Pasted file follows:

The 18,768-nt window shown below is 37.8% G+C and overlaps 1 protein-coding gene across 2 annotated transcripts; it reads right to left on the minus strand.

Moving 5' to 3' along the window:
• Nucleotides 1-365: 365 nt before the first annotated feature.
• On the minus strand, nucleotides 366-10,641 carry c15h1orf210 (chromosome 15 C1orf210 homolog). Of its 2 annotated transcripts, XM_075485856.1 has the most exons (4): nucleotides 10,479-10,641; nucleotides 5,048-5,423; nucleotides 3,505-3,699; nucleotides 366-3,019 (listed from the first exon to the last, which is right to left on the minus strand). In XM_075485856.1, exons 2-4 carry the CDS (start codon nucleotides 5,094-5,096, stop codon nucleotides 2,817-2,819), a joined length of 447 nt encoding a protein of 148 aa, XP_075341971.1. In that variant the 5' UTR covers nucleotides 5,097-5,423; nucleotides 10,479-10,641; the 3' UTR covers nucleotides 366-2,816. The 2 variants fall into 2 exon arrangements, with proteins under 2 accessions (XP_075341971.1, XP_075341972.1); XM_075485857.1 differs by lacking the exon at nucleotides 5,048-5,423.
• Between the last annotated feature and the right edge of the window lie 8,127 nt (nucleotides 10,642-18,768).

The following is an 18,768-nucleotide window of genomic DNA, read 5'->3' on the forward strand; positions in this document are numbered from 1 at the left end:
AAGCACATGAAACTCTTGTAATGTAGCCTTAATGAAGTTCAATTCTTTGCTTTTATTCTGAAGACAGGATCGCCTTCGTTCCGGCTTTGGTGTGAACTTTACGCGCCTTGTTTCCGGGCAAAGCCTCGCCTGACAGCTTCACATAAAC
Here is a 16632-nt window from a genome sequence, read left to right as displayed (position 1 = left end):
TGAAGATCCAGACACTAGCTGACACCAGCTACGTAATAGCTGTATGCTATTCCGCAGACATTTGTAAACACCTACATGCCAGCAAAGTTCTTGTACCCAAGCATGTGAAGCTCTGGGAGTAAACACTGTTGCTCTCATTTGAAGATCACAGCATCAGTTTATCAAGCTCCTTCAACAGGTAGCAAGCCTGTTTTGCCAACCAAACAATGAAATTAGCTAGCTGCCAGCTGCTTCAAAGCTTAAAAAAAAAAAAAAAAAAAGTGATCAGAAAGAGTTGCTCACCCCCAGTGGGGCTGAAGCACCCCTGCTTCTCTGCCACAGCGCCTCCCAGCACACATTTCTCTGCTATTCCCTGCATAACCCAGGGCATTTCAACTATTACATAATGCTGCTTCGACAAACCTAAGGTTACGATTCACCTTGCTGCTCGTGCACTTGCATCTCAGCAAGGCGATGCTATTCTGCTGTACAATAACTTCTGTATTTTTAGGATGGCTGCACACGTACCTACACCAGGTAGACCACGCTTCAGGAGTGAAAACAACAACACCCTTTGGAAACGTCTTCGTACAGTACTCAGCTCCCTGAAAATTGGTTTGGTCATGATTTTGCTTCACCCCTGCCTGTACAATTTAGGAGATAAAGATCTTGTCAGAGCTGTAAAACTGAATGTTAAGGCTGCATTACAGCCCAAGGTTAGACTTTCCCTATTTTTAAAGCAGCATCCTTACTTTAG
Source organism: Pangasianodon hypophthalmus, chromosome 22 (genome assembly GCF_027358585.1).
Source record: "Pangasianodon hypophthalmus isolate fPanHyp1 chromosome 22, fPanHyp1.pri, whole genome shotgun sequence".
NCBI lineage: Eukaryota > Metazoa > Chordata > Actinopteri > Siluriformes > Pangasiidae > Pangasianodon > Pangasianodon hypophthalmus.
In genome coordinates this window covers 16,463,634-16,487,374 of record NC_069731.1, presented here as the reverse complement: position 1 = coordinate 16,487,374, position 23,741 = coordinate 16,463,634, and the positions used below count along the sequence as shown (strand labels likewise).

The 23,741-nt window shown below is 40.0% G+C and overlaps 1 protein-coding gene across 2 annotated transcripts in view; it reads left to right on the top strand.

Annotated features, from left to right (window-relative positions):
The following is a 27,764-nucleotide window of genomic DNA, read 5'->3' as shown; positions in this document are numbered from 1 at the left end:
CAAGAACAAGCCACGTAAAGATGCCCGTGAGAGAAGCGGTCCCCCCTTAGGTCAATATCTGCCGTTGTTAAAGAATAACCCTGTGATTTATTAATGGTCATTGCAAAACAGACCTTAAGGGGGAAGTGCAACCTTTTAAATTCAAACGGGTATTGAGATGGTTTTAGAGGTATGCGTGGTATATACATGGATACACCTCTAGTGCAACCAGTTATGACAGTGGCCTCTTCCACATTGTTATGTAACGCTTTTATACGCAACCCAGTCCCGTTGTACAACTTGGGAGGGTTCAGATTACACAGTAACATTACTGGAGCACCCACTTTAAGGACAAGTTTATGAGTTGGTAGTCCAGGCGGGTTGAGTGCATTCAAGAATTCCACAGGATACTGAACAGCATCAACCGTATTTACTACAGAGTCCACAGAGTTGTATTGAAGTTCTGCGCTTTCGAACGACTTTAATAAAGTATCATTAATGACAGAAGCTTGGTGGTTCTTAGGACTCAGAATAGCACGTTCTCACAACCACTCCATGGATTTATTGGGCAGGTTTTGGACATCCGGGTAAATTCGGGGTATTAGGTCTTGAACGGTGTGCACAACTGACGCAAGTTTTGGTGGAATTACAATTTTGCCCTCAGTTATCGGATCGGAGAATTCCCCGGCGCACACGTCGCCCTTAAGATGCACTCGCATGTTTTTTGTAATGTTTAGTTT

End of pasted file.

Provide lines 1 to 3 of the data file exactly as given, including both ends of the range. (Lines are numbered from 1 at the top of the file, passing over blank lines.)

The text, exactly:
The 18,768-nt window shown below is 37.8% G+C and overlaps 1 protein-coding gene across 2 annotated transcripts; it reads right to left on the minus strand.

Moving 5' to 3' along the window:
• Nucleotides 1-365: 365 nt before the first annotated feature.